I would suggest using inflatible habitats for the station.  You could make your 'donut station' on Earth with a thin kevlar hull.  Launch it up to the asteroid.  Inflate it.  Then start packing the 'sandbags' around it.

This would save a lot on launch costs, of course.  Zubrin's fifty-meter diameter sphere would only weigh 8 tonnes.  A donut shape wouldn't be much different.

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#3 2003-04-01 17:59:02

soph
Member
Registered: 2002-11-24
Posts: 1,492

Re: Asteroid Mining and Module Structures - Thinking about geodesic structures

Well, I made a thread called "Carriers" that talked about belt-based fusion/fission powered outposts, that would basically be based around a single huge vessel at first (which would have processing facilities, docks, quarters, and so on), and then evolve around that (with factories, trade vessels, hangars, etc.).  This could be a center of interplanetary commerce, and could serve as a base for outer solar system missions.

Another important factor is the potential of space elevators.  If they work out, these plans will be much more feasible.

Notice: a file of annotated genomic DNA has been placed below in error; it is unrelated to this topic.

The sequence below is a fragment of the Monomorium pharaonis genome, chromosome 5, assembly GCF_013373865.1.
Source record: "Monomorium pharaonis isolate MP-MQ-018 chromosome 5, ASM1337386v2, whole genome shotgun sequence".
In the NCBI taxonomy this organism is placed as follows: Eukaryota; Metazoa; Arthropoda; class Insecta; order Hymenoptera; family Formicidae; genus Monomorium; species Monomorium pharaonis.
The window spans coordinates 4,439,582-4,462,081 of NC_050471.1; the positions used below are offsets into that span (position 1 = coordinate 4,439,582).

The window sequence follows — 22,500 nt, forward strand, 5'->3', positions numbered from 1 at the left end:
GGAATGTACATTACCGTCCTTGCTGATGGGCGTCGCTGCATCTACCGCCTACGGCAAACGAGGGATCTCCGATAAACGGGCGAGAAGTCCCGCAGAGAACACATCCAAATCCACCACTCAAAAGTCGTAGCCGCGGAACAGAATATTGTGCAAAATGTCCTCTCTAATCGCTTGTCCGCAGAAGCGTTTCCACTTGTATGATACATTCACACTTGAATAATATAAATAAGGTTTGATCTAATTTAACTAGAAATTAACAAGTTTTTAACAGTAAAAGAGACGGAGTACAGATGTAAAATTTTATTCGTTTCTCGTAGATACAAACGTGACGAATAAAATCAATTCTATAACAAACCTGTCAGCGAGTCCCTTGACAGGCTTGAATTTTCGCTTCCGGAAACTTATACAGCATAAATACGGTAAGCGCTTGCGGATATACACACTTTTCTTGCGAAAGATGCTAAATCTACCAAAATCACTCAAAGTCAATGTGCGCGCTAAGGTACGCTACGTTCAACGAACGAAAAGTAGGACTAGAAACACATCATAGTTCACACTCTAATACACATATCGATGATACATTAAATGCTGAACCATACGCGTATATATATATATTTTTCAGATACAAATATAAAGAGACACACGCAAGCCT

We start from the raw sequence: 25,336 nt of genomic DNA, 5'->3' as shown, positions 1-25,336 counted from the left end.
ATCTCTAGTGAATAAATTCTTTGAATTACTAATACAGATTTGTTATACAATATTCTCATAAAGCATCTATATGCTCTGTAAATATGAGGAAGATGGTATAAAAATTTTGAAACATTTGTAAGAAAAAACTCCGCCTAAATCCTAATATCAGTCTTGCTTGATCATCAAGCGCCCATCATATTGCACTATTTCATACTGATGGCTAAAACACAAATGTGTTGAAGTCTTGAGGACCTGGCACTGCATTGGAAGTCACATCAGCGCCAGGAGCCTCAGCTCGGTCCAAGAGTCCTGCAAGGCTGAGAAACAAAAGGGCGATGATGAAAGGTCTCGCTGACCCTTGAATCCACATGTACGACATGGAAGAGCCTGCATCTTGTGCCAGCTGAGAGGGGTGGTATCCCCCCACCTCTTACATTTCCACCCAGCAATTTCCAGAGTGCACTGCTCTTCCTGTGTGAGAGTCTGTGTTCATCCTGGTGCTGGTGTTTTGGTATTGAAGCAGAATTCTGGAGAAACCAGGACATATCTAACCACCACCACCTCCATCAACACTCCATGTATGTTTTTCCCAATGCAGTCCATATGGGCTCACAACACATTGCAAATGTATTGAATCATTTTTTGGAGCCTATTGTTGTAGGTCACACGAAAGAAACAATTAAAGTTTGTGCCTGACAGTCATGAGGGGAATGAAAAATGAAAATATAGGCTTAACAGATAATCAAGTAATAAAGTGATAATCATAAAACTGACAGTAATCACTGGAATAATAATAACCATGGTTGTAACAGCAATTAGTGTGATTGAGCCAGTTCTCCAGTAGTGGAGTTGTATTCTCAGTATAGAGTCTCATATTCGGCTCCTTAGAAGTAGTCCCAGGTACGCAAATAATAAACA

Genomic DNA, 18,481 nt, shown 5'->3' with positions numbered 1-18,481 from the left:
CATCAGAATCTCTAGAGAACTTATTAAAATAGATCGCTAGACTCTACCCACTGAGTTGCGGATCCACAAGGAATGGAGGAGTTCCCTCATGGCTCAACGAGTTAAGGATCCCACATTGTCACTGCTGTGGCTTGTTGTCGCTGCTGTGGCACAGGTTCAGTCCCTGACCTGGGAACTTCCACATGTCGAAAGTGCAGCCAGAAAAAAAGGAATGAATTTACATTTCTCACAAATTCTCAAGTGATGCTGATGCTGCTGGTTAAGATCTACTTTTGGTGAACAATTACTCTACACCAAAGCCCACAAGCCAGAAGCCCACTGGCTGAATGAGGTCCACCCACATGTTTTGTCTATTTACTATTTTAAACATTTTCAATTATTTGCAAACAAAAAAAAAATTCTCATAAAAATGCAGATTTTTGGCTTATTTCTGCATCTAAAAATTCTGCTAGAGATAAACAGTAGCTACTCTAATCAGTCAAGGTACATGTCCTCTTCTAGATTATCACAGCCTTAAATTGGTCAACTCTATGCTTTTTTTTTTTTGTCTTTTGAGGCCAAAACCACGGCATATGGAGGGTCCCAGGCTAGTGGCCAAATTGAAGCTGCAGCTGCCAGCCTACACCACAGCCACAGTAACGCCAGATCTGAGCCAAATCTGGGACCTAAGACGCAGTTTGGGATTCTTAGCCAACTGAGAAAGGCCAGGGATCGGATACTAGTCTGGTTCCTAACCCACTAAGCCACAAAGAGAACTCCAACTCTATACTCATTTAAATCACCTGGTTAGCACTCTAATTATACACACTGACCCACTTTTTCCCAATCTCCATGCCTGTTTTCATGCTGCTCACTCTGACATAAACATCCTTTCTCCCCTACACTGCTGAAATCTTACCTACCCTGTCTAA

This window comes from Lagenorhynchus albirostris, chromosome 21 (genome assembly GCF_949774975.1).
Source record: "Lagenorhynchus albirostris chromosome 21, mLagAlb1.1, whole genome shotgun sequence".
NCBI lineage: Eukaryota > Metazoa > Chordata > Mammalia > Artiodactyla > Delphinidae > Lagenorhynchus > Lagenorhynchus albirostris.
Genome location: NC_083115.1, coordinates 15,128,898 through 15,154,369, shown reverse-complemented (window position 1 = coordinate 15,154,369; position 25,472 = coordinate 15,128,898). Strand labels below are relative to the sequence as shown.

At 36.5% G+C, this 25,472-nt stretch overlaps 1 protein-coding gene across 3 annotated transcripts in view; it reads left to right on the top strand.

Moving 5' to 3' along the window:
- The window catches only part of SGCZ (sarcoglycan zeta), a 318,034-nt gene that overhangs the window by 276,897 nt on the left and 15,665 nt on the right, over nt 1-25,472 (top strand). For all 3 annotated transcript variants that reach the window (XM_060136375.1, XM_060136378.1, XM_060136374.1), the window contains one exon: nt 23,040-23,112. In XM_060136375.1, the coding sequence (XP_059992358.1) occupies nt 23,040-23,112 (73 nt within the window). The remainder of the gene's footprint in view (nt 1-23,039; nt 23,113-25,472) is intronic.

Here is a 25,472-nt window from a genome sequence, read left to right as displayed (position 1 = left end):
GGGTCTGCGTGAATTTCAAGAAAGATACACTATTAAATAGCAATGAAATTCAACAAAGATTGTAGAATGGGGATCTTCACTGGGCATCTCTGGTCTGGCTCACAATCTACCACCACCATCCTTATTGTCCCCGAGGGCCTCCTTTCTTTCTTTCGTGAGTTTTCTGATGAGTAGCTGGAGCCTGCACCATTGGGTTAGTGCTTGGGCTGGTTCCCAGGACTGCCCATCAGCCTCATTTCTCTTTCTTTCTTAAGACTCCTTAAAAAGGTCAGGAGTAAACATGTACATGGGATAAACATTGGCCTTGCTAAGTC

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#4 2003-04-01 21:35:44

tim_perdue
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Registered: 2002-11-19
Posts: 115

Re: Asteroid Mining and Module Structures - Thinking about geodesic structures

Inflatable stations are great - I think that's how you would start off, by launching a doughnut-shaped kevlar/demron space station with artificial gravity, then send it on its way to an asteroid. Do a search on TransHab if you haven't already.

However, you probably could not manufacture kevlar as easily as you could melt down slag, so infinite expansion of a station would not be easy with kevlar until you have significant industrial capacity at the asteroid in question.

As far as tensile strength, according to PERMANENT, lunar simulants were melted and achieved 50,000 psi, which is not bad. I guess the difference is there is no hydrogen to pollute the glass, therefore it's stronger.